Hours: Mon: 8AM – 7PM, Tues: 8AM – 8PM, Wed: 8AM - 5PM, Thurs: 8AM – 7PM, Fri: 8AM – 5PM, Sat: 8AM – 5PM, Sun: Closed

Why Does Your Dog Scoot? Part 2

Why Does Your Dog Scoot Part 2

Have you ever noticed your dog scooting their butt on the ground?

If so, you’re not alone. This is a very common problem, and in most cases, the cause is an impacted anal sac, which you can learn more about by reading Part 1 of this blog series. However, impacted anal sacs aren’t the only reason dogs scoot, and in order to help your dog find relief, it’s important that you identify what is causing the problem. Here are a few other problems that could be causing your dog to scoot:

#1. Fecal Contamination

If dogs could talk, they would probably tell us that it’s not always easy to have so much hair on their butts. After a bad bout of diarrhea, your dog is probably going to feel weak and dehydrated, and they will most likely have a matted, messy back side. This is called fecal contamination, and if it’s not taken care of in a timely manner, it can lead to an infection. However, as long as infection hasn’t occurred yet, you can correct the problem on your own by cutting away the dirty hair and cleaning the area using warm water.


#2. Rectal Prolapse

Rectal prolapse occurs when part of the rectum, which is the portion of the large intestine closest to the anus, protrudes through the anus. This can occur from straining due to constipation, or after a case of severe diarrhea. If your dog has rectal prolapse, there will likely be a mass that is long and cylindrical poking out of your dog’s anus, and if you see this, it’s essential to call your veterinarian right away. Your veterinarian can replace the prolapse, which is then typically followed by one of the following treatments:

  • Stool softeners to prevent your dog from straining.
  • Partially stitching the anus closed to prevent the rectum from prolapsing again.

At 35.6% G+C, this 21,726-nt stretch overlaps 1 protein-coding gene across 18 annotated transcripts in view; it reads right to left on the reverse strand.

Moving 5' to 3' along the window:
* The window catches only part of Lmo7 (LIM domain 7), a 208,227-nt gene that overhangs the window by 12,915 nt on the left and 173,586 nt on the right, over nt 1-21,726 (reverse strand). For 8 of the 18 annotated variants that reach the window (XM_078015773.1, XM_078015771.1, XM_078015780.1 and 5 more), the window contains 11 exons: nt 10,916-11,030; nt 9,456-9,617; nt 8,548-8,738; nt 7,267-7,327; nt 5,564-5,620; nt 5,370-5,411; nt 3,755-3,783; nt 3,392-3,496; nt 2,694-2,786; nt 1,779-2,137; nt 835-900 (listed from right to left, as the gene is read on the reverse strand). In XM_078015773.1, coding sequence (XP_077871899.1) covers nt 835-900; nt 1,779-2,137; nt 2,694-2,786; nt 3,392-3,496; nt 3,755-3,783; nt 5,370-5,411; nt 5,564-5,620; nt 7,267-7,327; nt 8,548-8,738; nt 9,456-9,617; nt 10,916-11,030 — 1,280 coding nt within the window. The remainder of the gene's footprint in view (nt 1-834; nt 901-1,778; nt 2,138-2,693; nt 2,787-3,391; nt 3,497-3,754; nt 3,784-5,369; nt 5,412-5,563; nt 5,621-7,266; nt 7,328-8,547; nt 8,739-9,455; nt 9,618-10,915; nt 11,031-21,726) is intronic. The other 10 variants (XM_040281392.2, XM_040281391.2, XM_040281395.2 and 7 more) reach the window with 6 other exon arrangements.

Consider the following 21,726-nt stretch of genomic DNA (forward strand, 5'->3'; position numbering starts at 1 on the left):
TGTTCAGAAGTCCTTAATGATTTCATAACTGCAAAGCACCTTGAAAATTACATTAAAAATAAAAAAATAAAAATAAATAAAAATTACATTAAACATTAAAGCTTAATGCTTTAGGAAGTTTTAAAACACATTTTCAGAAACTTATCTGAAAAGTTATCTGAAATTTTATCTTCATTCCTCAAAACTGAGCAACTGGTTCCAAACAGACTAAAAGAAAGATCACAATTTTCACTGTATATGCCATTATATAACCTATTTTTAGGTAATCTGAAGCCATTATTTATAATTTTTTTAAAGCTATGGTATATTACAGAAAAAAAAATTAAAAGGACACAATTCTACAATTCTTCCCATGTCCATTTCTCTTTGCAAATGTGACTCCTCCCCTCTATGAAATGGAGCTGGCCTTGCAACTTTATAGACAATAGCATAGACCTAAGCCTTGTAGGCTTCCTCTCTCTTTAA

• Surgery may be required if the prolapse repair is necessary.

#3. Tapeworms

Dogs can get tapeworms if they swallow a flea that is infested with it. Scooting is a common sign of tapeworms, and if you notice that your dog is scooting, visually inspect their rear end for signs of small, white worms. These worms often look like tiny grains of rice, and they might or might not be moving around. Luckily, tapeworms are easily treated using either injectable or oral medication. But in order to prevent tapeworms from coming back, you’ll need to control the fleas, which is done with topical or oral medications.

If your dog has been scooting, don’t put off getting treatment.Artboard 5

Whatever the reason why your dog is scooting, you shouldn’t make them wait any longer than necessary to get treatment. Scooting is a sign that your dog is irritated or in pain, and no doggy mom or dad wants their furry friend to be uncomfortable longer than they have to. If your dog has been scooting, schedule your appointment with East Meadow Veterinary Center. Although we are located in East Meadow, we proudly serve the surrounding areas, including Levittown. Contact us today to schedule your appointment.

Leave a Reply